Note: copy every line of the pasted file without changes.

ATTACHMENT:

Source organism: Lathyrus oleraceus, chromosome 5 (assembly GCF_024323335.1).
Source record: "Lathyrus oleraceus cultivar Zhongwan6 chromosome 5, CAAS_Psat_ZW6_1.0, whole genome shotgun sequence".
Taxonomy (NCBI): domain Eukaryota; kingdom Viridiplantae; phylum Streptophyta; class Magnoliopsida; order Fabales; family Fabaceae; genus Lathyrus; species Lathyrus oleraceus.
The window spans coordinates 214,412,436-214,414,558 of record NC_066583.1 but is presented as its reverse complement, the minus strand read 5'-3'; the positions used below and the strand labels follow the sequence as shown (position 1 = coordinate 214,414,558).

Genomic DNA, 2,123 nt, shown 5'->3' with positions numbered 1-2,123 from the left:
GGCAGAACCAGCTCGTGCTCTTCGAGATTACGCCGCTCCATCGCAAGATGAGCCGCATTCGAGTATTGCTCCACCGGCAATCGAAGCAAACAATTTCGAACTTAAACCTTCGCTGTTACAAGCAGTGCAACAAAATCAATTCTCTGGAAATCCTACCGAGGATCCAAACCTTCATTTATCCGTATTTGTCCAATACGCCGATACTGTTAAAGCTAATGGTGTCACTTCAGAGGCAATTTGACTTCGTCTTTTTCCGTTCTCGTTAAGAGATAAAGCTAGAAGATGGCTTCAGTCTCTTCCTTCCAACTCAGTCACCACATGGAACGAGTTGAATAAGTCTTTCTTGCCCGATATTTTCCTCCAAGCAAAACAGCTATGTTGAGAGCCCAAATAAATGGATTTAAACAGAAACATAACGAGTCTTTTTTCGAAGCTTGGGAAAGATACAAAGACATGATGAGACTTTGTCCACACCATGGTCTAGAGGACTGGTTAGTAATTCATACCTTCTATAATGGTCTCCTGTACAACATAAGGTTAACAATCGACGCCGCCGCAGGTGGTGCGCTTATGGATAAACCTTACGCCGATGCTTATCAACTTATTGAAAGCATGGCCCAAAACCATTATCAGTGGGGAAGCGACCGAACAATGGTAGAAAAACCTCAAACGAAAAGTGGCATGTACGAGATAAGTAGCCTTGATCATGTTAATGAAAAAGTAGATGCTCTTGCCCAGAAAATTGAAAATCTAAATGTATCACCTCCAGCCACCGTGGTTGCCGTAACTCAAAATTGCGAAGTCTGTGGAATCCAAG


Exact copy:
Source organism: Lathyrus oleraceus, chromosome 5 (assembly GCF_024323335.1).
Source record: "Lathyrus oleraceus cultivar Zhongwan6 chromosome 5, CAAS_Psat_ZW6_1.0, whole genome shotgun sequence".
Taxonomy (NCBI): domain Eukaryota; kingdom Viridiplantae; phylum Streptophyta; class Magnoliopsida; order Fabales; family Fabaceae; genus Lathyrus; species Lathyrus oleraceus.
The window spans coordinates 214,412,436-214,414,558 of record NC_066583.1 but is presented as its reverse complement, the minus strand read 5'-3'; the positions used below and the strand labels follow the sequence as shown (position 1 = coordinate 214,414,558).

Genomic DNA, 2,123 nt, shown 5'->3' with positions numbered 1-2,123 from the left:
GGCAGAACCAGCTCGTGCTCTTCGAGATTACGCCGCTCCATCGCAAGATGAGCCGCATTCGAGTATTGCTCCACCGGCAATCGAAGCAAACAATTTCGAACTTAAACCTTCGCTGTTACAAGCAGTGCAACAAAATCAATTCTCTGGAAATCCTACCGAGGATCCAAACCTTCATTTATCCGTATTTGTCCAATACGCCGATACTGTTAAAGCTAATGGTGTCACTTCAGAGGCAATTTGACTTCGTCTTTTTCCGTTCTCGTTAAGAGATAAAGCTAGAAGATGGCTTCAGTCTCTTCCTTCCAACTCAGTCACCACATGGAACGAGTTGAATAAGTCTTTCTTGCCCGATATTTTCCTCCAAGCAAAACAGCTATGTTGAGAGCCCAAATAAATGGATTTAAACAGAAACATAACGAGTCTTTTTTCGAAGCTTGGGAAAGATACAAAGACATGATGAGACTTTGTCCACACCATGGTCTAGAGGACTGGTTAGTAATTCATACCTTCTATAATGGTCTCCTGTACAACATAAGGTTAACAATCGACGCCGCCGCAGGTGGTGCGCTTATGGATAAACCTTACGCCGATGCTTATCAACTTATTGAAAGCATGGCCCAAAACCATTATCAGTGGGGAAGCGACCGAACAATGGTAGAAAAACCTCAAACGAAAAGTGGCATGTACGAGATAAGTAGCCTTGATCATGTTAATGAAAAAGTAGATGCTCTTGCCCAGAAAATTGAAAATCTAAATGTATCACCTCCAGCCACCGTGGTTGCCGTAACTCAAAATTGCGAAGTCTGTGGAATCCAAG